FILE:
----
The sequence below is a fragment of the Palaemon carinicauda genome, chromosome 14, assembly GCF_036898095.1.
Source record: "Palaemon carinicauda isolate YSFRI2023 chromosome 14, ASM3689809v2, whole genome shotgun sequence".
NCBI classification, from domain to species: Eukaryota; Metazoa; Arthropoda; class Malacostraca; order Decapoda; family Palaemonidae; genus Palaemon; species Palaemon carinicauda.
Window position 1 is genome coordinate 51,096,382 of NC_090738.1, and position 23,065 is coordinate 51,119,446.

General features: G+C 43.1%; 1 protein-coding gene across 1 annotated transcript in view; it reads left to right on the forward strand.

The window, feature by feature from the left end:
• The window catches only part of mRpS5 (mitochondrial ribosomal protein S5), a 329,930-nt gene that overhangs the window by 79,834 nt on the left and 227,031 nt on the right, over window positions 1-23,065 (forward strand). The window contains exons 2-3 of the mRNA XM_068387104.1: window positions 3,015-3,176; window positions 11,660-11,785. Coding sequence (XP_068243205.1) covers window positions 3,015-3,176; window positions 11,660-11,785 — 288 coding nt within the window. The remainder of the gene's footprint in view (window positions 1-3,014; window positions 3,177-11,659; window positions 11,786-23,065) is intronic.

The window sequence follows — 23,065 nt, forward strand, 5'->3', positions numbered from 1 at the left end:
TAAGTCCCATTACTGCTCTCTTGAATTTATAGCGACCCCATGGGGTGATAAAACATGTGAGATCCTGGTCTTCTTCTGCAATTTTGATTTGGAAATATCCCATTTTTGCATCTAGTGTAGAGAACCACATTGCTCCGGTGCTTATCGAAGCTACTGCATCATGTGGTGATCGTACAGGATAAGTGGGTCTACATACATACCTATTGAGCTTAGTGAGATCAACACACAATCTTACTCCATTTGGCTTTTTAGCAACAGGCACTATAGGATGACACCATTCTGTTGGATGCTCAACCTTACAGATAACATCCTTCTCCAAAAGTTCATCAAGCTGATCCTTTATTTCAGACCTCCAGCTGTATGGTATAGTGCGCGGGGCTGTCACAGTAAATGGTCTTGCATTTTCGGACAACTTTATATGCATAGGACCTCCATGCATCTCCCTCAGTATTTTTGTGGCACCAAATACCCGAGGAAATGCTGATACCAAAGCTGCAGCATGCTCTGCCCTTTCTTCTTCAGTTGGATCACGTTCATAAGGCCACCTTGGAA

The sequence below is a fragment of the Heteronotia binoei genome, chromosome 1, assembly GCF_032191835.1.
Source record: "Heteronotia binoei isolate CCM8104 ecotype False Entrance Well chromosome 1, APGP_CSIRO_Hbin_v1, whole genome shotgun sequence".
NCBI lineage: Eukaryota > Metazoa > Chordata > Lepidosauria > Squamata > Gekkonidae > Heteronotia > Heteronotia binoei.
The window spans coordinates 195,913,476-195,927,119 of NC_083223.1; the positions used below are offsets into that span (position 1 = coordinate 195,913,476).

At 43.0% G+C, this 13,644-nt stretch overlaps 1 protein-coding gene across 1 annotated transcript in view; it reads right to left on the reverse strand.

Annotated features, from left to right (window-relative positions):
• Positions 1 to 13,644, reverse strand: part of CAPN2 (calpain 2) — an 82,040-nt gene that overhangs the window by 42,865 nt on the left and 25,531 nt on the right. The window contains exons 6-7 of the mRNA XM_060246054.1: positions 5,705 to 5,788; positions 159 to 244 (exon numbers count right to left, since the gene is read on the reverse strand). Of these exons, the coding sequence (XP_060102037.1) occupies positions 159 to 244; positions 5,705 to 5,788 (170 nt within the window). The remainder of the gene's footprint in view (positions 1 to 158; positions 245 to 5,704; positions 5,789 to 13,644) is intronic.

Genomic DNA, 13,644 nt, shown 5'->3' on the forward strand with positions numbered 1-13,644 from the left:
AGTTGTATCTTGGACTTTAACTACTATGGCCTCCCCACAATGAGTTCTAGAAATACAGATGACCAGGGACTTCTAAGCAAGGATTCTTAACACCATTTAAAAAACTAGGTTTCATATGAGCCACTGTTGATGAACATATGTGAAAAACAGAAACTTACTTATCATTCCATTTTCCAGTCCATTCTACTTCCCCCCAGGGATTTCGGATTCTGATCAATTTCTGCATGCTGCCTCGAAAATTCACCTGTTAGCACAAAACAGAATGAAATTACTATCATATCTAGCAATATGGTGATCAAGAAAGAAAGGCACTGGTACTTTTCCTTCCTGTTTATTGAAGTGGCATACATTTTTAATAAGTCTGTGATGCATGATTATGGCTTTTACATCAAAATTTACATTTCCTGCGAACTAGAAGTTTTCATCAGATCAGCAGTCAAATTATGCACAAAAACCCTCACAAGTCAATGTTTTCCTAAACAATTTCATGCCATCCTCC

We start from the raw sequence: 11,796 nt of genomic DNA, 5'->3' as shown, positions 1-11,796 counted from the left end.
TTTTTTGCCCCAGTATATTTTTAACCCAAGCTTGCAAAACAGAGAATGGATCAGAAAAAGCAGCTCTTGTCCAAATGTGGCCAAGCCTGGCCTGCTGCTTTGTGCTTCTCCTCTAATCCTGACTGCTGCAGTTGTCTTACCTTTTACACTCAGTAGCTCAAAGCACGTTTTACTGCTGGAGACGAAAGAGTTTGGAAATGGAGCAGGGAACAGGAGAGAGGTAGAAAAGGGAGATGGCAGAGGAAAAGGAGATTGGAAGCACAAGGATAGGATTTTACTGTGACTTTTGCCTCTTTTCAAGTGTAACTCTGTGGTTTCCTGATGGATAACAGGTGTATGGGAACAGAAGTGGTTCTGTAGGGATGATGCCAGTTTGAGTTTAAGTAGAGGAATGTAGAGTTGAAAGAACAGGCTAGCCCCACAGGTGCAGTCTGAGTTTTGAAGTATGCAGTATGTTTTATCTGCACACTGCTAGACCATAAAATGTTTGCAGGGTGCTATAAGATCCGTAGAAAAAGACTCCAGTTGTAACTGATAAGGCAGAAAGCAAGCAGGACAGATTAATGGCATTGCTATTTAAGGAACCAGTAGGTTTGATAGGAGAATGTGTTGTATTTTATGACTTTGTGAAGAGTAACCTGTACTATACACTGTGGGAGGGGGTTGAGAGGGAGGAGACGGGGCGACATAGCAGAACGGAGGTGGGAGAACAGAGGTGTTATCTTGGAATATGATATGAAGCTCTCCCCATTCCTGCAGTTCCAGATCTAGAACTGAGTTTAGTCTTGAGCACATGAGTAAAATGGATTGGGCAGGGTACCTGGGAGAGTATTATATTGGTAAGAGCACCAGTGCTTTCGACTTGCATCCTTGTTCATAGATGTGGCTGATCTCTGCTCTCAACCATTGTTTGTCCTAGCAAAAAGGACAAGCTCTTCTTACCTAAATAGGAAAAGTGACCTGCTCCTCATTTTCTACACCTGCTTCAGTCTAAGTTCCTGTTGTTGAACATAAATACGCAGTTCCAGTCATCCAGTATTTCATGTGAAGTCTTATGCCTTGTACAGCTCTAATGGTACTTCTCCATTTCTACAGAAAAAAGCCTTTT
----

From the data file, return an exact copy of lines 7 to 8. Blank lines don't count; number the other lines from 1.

• The window catches only part of mRpS5 (mitochondrial ribosomal protein S5), a 329,930-nt gene that overhangs the window by 79,834 nt on the left and 227,031 nt on the right, over window positions 1-23,065 (forward strand). The window contains exons 2-3 of the mRNA XM_068387104.1: window positions 3,015-3,176; window positions 11,660-11,785. Coding sequence (XP_068243205.1) covers window positions 3,015-3,176; window positions 11,660-11,785 — 288 coding nt within the window. The remainder of the gene's footprint in view (window positions 1-3,014; window positions 3,177-11,659; window positions 11,786-23,065) is intronic.

The window sequence follows — 23,065 nt, forward strand, 5'->3', positions numbered from 1 at the left end: